In the first time that anyone has formally petitioned the government over dilbit, Inside Climate News is revealing that a petition filed with federal agencies last week by a coalition led by the National Wildlife Federation is demanding a moratorium on pending tar sands pipelines—including the Keystone XL—until regulators establish new rules to ensure their safety. Filed on behalf of 29 environmental and community groups and 36 individuals, the petition includes a list of nine policy recommendations for the safe transport of dilbit, a type of crude oil produced from Canada's oil sands region.

The NWF-led petition was filed with the EPA and the Pipeline and Hazardous Materials Safety Administration (PHMSA), an agency within the Department of Transportation that regulates pipelines.

Specifically, the petition asks the agencies to:

—Place a moratorium on proposals for new and expanded dilbit pipelines until new rules are created for dilbit transportation safety.

—Increase the frequency of inspections for pipelines that carry dilbit.

—Create an independent review process for pipeline companies' oil spill response plans for diluted bitumen, and make the documents open to public comment.

—Require companies to report the specific products transported in their pipelines, and to make the information available to the public in the event of a spill.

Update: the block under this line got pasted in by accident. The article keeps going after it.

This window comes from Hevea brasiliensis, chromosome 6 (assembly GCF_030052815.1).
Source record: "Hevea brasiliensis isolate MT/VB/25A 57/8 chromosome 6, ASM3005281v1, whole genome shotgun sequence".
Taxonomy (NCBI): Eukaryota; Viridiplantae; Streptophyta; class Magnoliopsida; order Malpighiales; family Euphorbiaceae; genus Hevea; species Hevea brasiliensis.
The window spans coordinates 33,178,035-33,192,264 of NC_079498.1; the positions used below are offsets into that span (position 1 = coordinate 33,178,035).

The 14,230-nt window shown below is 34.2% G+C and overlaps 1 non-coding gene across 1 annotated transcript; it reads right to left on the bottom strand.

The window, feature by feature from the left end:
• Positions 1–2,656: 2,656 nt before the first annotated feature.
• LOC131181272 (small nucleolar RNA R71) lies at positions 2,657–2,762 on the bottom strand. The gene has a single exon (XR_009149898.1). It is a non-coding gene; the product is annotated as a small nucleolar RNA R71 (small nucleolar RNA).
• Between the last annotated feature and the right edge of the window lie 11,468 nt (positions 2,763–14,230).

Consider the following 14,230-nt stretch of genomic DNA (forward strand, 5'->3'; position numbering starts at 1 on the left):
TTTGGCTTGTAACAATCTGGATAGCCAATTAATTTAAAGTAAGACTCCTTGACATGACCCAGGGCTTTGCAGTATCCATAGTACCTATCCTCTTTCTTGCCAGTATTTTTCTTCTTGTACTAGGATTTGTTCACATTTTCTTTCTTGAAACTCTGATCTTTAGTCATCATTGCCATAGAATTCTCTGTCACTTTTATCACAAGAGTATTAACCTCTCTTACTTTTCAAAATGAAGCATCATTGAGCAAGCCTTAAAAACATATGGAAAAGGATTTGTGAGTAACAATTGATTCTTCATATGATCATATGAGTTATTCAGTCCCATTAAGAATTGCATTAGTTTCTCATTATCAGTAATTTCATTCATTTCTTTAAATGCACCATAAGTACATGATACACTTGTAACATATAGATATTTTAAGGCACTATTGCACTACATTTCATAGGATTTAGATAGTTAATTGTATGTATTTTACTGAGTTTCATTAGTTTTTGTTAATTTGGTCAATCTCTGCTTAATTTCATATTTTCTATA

The petitioners could not have known how the dangers outlined in the petition would be accentuated by the Exxon's Pepasus pipeline that carries Canadian diluted bitumen, or dilbit, which on Friday spilled in central Arkansas, releasing an estimated 84,000 gallons of the crude within about 45 minutes before the release was stopped.
The Administrative Procedure Act requires the government to respond to the petition in a "reasonable" amount of time, Murphy said, and the agencies must back up their response. "They can either say 'the current rules are fine and here's why'…Or they could say, 'you're right, the current rules are inadequate, and we'll start the rulemaking procedure.'"

The rulemaking process could last up to two or three years, he said, and the petitioners' request for a moratorium could create a substantial delay for the Obama administration's Keystone XL decision, expected this summer.

Delay on the XL Pipeline decision has been of vast importance and a successful strategy; for the longer the delay the more time to reveal the dangers and corruption involved in implementing the XL Pipeline. How many more spills will we see before a decision is made?

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Originally posted to Climate Change SOS on Mon Apr 01, 2013 at 08:04 AM PDT.

Also republished by Gulf Watchers Group and DK GreenRoots.

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